posted on Aug, 18 2008 @ 12:09 PM
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No the Blackwater people I knew weren’t mercenaries. Most were very profesional.
P.S. It wasn’t the Marines it was the Army.



posted on Aug, 18 2008 @ 12:11 PM
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reply to post by ice1300
 


Thank you very much.


CPAHQ-Najaf was marines with an Army MP or 2 thrown in



posted on Aug, 18 2008 @ 12:14 PM
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reply to post by Scorched Earth
 


Sorry I was talking about Fallujah in march of 2004. But still the BW guys were Great to work with.

[edit on pm314557802_15 by ice1300]



posted on Aug, 18 2008 @ 12:16 PM
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Originally posted by Scorched Earth
reply to post by earthman4
 


Sure thing:

Mercenary: FIGHTS in wars for money while not serving under any nations flag.

Security contractors: Provide protective details for various personnel, convoys, compounds, etc etc.

But the security guys do fight and they don't care who. This has been proven by the dead bodies. You can't protect without fighting.



posted on Aug, 18 2008 @ 12:48 PM
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This argument "they are, they arent" could go around and around. It is primarily an "issue" because the definition of mercenary has not evolved with the use of mercenaries. A large portion of the world community does see them as mercenaries.

www.fride.org...


Human rights groups also point out that by surrendering their monopoly on the right to use force, governments are throwing into question one of the defining features of the nation state. The United States currently employs between 25,000 and 50,000 mercenaries in Iraq, thereby substantially reducing official figures for the military deployment there, and increasing numbers of soldiers are leaving national armies in order to pursue higher economic rewards on offer from the private sector. This controversial phenomenon also raises questions about states’ responsibilities to prevent violence being exported from its territory as a service. At present South Africa is the only country which expressly prohibits its nationals from selling their military skills in another armed conflict.


One could make the same argument that is being made for "Blackwater employees are not mercenaries" apply to "Al Queda operatives are not terrorists." It all depends on whose point of view, doesnt it? If Russian ""security contractors" were providing those services to the Iraqi's not on our side, I am guessing we would consider them mercenaries.

I am with WyrdOne, if it looks like a duck, and walks like a duck, its a duck.

I am sure there are some military people over there that are quite grateful for the help, as was expressed in this thread. Gratitude does not in any way build an argument for or against their status as mercenaries. I can be grateful to a person who murders my enemy, someone who was wishing me ill, and he can still be a murderer, not authorized in any way to murder my enemy.

I have been reading up on the exact current legal definitions for what a "contractor" can and can not do. They CAN apparently defend with arms a US base, they CANNOT go barging through the streets violating Iraqi traffic laws and shooting civilians in cars. Not even our military can do that, it is a war crime.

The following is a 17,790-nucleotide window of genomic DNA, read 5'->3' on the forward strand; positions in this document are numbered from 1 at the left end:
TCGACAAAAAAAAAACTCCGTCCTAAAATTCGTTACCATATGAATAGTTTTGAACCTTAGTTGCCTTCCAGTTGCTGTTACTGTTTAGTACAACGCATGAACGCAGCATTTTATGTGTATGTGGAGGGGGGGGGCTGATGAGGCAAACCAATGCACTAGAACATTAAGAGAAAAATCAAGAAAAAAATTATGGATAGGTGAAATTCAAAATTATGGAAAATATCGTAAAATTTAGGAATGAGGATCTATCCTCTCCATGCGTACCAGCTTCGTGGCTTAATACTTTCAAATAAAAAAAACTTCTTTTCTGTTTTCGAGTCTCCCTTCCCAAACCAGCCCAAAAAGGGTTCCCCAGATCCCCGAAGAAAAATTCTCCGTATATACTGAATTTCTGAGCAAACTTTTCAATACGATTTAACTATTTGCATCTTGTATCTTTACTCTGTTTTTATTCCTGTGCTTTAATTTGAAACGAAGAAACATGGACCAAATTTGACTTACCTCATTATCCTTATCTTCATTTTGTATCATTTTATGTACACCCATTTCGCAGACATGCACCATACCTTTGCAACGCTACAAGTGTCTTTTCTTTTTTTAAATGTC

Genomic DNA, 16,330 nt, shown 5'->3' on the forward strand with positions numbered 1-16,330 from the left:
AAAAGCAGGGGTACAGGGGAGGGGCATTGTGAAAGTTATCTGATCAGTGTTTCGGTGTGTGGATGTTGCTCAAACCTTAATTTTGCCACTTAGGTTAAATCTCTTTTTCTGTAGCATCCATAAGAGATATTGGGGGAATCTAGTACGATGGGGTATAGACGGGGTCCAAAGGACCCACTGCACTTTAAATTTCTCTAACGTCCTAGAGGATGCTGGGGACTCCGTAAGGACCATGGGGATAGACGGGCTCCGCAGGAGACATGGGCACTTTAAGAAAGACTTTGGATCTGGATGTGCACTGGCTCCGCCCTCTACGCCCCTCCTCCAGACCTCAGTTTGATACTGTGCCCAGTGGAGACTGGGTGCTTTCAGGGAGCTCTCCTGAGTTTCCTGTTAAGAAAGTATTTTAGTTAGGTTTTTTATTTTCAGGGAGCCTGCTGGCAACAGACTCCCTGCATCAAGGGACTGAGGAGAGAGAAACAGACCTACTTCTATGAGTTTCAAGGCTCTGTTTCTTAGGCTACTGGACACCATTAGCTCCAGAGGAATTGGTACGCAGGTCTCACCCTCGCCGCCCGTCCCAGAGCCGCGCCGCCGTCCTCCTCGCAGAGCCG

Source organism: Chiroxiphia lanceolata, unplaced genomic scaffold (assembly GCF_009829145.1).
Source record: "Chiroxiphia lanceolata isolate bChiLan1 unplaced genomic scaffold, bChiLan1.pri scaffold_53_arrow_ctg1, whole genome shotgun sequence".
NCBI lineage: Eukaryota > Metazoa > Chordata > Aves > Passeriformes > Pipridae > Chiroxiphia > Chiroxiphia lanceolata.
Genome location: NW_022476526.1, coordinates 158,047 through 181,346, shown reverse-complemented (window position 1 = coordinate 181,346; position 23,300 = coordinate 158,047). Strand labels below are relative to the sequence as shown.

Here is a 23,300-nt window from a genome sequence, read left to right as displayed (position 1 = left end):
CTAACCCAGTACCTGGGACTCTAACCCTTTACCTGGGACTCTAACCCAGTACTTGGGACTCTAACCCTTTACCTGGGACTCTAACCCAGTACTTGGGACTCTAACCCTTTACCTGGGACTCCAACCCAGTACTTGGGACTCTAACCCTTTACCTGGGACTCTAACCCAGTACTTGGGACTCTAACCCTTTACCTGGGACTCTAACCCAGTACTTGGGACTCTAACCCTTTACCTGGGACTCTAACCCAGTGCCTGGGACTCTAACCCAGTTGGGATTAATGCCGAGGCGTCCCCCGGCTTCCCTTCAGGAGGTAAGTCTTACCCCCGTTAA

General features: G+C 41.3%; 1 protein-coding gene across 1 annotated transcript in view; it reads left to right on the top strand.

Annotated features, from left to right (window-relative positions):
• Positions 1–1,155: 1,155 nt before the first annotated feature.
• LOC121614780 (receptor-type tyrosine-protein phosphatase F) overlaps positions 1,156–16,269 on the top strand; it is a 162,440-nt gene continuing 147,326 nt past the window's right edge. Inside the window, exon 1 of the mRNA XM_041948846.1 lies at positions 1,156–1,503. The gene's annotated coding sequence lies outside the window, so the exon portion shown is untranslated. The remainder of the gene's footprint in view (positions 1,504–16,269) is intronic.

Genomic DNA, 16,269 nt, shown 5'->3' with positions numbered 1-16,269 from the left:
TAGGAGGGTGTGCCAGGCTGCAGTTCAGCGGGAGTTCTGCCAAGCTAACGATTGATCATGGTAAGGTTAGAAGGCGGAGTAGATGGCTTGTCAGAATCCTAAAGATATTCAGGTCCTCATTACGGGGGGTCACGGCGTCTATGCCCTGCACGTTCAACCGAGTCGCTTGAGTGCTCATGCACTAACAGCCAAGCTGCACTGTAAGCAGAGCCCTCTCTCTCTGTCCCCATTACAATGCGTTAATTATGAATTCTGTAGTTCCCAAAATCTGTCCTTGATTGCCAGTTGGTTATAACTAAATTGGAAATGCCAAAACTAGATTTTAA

www.nytimes.com...


L. Paul Bremer III, who supervised the drafting of the immunity order as administrator of the United States occupation authority, said: “The immunity is not absolute. The order requires contractors to respect all Iraqi laws, so it’s not a blanket immunity.”


jurist.law.pitt.edu...


Far easier would be prosecution under two sets of federal legislation that allow prosecution of relevant war crimes in federal district courts. The first is the War Crimes Act, 18 U.S.C. § 2441. This statute allows prosecution, for example, of those who are U.S. nationals who commit a relevant war crime outside the United States. Listed war crimes include some violations of the 1907 Hague Convention No. IV, including killing or wounding “treacherously,” killing or wounding those who have no means of defense who have “surrendered,” and use of weapons or bullets of a nature to cause unnecessary suffering.


I have a feeling that when the dust settles, and the legal language is updated to reflect the new use of hired guns on the international stage, Blackwater WILL be officially categorized as mercenaries. Whether people and leaders here in the US accept that definition is another story.

Like waterboarding, it is easy for our politicians to debate whether or not that meets the definition of "torture" when it is not happening to them. If it were happening to them, they would unanimously agree it was torture.



posted on Aug, 18 2008 @ 08:03 PM
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This is very interesting and if they do actually go through with the court stuff and they get indicted I wonder how Blackwater's techniques & operations will change?



posted on Aug, 19 2008 @ 02:19 AM
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Originally posted by justamomma
You just couldn't resist throwing in that you are the dubbed blackwater expert, could you.


He actually is... I've known him for months now.. he knows more about the subject than ANY.. ANY other person I have come across on ATS.


Is there some kind of problem with that?? You act like the understanding the truth is a bad thing


Spartankingleonidas will not bite you...

-ChriS

[edit on 19-8-2008 by BlasteR]



posted on Aug, 19 2008 @ 03:18 AM
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reply to post by BlasteR
 


Thats cute, but unfortunately it isnt true. He only knows what he read in Scahill's book and a few news articles.